“Evita” with Chris Bailey: April 10th and 12th, 1:30-3pm
“Chicago” with David Kent: April 14th, 10:30-12pm

BDC Presents Parsons Dance in Residence

On January 4th 2012, Broadway Dance Center welcomed the new Parsons Dance in residence, an education and outreach partnership.  Company members teach weekly classes at Broadway Dance Center.  These one-of-a-kind classes focus on David Parsons’ dance vocabulary and movement technique.  The curriculum was developed by Katie Langan, a former Parsons Dance Board member and Chair of the Dance Department at Marymount Manhattan College.  The Parsons repertoire brings fresh, contemporary classes to BDC and provides students with the opportunity to learn from current company members and David Parsons himself.

Parsons Dance is an internationally renowned contemporary dance company under the artistic direction of choreographer/director David Parsons. Parsons Dance is committed to creating and performing American dance works of extraordinary artistry that are engaging and uplifting to audiences throughout the world. Parsons Dance tours nationally and internationally, including an annual season in its home community of New York City.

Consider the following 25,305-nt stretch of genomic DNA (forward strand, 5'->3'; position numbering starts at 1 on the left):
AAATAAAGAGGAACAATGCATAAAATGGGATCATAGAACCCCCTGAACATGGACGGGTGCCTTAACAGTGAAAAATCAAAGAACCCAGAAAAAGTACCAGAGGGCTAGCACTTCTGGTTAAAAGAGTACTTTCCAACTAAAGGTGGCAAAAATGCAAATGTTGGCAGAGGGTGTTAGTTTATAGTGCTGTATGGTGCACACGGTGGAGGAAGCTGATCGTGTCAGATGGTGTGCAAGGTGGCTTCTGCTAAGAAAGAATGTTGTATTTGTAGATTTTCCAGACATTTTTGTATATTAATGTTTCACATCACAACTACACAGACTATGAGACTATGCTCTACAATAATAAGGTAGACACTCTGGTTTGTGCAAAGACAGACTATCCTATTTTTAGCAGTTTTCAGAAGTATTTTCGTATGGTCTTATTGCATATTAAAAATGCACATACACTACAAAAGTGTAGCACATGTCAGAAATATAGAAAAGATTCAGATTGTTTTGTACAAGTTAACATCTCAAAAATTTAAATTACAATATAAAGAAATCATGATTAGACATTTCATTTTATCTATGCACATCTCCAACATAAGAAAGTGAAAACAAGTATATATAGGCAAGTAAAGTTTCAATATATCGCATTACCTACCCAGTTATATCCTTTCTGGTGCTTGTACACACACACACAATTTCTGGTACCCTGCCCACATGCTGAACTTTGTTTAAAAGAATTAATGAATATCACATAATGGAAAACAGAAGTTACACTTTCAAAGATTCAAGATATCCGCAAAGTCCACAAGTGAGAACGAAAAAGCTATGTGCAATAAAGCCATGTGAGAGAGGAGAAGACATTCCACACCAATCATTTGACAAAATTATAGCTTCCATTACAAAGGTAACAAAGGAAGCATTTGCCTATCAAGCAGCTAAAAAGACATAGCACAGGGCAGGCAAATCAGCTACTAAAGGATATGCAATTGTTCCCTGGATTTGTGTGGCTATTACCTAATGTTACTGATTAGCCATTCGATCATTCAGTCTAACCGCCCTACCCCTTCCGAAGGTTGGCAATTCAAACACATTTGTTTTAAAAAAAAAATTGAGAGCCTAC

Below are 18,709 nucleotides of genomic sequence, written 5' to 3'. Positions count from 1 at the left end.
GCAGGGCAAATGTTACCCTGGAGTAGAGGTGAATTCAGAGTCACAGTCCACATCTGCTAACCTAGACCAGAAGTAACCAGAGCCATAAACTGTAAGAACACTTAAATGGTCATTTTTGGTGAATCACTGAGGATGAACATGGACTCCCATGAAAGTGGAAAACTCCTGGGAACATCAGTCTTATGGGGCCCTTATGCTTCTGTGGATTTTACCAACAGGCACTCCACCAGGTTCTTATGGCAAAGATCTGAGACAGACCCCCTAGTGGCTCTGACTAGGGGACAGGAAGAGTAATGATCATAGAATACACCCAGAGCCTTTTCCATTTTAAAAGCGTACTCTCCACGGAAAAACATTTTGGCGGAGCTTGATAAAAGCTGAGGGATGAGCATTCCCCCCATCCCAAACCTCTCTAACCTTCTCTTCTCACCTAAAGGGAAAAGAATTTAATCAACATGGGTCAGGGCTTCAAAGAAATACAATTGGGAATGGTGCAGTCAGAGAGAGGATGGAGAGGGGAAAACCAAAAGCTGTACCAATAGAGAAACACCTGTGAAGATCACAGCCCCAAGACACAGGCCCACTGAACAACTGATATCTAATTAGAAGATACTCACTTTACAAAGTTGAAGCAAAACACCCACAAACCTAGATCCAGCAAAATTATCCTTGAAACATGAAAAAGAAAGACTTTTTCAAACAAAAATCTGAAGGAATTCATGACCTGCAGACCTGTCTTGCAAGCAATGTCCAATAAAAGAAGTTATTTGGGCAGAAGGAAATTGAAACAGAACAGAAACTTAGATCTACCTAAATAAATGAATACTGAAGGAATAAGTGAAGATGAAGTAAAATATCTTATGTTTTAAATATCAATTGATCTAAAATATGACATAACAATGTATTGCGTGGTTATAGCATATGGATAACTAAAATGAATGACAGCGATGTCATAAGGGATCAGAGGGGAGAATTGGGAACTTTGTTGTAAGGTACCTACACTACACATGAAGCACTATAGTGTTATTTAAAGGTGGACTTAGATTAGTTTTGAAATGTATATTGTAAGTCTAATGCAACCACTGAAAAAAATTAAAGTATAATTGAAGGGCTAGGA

The Company includes nine full-time dancers and maintains a repertory of more than 80 works choreographed by David Parsons. Since 1985, Parsons Dance has toured an average of 32 weeks per year, to a total of more than 250 cities, 35 countries, six continents and millions of audience members. Many more have seen Parsons Dance on PBS, Bravo, A&E Network and the Discovery Channel.

In addition to choreography and performance, Parsons Dance is committed to audience development and arts education for participants of all ages and all levels of artistic experience. Parsons Dance regularly offers outreach opportunities including post-show discussions, master classes, open rehearsals, and studio showcases. In partnership with Marymount Manhattan College, and Broadway Dance Center, Parsons Dance offers year-round training opportunities in New York for professional and pre-professional dancers from throughout the world.